public static void main(java.lang.String[]);
On the first few lines the instances of the ArrayList is created and a reference is stored in on the stack. Then an instance of the Main object is created and added to the list. Now lets focus on reading an element from the list:

final Main value = list.get(0);

This resulting Java byte code looks like this:

   24:  invokeinterface #26,  2; //InterfaceMethod java/util/List.get:(I)Ljava/lang/Object;
   29:  checkcast       #1; //class org/henrikeichenhardt/javabytecode/Main
   32:  astore_2

Without going into to much detail here what basically happens is that invokeinterface calls the method get of our list and puts the result on top of the stack. Then the command checkcast is executed. It takes only one argument which is a reference to the type which needs to be checked (Main). This type is then compared with the top of the stack (where we previously put the result of list.get(0)).

How does checkcast work?

The documentation of the checkcast instruction reveals how this check is done:
  • If the stack reference is null nothing happens.
  • If the stack reference can be cast to the type provided nothing happens.
  • Otherwise a ClassCastException is thrown.
That means that checkcast is very similar to an instanceOf test. If the checkcast test is passed execution continues normally and the top of the stack is stored in a local variable.

So what the problem boils down to is how does checkcast know if it can cast a value to a type? The following is copied from [1]:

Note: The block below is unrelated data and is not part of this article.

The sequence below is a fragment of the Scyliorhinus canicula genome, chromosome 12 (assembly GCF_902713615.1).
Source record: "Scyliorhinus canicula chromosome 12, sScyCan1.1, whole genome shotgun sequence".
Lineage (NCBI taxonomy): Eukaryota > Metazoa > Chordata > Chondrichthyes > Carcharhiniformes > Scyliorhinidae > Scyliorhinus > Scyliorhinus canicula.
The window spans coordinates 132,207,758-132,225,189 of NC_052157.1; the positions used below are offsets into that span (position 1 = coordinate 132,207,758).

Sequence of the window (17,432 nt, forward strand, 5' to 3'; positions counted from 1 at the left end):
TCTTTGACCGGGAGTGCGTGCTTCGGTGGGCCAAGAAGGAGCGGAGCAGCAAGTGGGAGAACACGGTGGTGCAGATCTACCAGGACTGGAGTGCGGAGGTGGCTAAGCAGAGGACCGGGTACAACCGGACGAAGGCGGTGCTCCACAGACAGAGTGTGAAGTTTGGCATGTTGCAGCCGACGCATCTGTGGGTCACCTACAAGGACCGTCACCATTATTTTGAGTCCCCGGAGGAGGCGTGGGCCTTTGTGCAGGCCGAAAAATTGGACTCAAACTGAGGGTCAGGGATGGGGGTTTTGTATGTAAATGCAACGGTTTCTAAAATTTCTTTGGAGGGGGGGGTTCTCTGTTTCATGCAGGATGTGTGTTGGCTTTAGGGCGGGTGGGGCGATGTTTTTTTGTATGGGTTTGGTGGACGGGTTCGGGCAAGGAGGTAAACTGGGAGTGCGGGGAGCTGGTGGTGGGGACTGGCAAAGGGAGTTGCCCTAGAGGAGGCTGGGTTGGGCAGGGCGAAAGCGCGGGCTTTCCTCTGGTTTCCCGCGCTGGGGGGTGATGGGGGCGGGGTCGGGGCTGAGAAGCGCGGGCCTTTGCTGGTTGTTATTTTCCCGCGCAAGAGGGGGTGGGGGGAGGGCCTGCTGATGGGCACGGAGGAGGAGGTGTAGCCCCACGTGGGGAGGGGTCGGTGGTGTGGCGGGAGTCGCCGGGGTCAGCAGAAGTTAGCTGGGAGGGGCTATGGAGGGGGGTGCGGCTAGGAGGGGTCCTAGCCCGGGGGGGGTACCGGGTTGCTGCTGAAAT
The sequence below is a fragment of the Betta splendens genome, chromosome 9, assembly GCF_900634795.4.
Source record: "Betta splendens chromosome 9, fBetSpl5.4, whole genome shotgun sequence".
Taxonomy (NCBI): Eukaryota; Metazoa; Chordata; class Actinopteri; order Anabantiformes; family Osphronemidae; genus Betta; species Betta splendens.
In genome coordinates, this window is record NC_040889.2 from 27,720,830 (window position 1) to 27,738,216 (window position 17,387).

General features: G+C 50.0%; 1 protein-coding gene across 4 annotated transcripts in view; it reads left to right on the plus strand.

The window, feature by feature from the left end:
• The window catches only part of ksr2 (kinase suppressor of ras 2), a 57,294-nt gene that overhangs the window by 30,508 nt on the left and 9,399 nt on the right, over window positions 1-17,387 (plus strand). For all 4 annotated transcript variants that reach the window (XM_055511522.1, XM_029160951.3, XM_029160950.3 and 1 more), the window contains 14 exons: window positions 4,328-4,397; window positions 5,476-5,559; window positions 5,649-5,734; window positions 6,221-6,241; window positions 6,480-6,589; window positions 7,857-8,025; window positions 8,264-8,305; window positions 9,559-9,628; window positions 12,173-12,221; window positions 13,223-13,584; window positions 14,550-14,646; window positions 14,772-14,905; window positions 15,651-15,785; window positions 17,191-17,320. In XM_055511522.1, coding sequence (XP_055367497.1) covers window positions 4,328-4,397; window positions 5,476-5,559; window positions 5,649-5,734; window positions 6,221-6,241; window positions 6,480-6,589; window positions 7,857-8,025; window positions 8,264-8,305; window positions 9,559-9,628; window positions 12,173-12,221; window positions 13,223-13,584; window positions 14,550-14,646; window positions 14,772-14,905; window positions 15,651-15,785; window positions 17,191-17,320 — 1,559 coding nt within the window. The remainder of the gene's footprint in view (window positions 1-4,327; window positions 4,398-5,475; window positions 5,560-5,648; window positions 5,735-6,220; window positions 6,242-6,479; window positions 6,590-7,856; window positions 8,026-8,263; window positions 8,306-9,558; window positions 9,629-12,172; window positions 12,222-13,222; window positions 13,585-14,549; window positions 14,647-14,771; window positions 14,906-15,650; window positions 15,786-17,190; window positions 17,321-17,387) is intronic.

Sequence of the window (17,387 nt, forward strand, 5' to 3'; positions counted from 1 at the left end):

The following rules are used to determine whether an objectref that is not null can be cast to the resolved type: if S is the class of the object referred to by objectref and T is the resolved class, array, or interface type, checkcast determines whether objectref can be cast to type T as follows:
  • If S is an ordinary (nonarray) class, then:
    • If T is a class type, then S must be the same class as T, or S must be a subclass of T;
    • If T is an interface type, then S must implement interface T.
  • If S is an interface type, then:
    • If T is a class type, then T must be Object.
    • If T is an interface type, then T must be the same interface as S or a superinterface of S.
  • If S is a class representing the array type SC[], that is, an array of components of type SC, then:
    • If T is a class type, then T must be Object.
    • If T is an interface type, then T must be one of the interfaces implemented by arrays (JLS §4.10.3).
    • If T is an array type TC[], that is, an array of components of type TC, then one of the following must be true:
      • TC and SC are the same primitive type.
      • TC and SC are reference types, and type SC can be cast to TC by recursive application of these rules.
It is now up to the JVM implementation how efficient this checks are executed and if any profiling or heuristics are applied. In our example S is an ordinary class and T is a class type and both are the same which satisfies the first case above.

[1] Oracle checkcast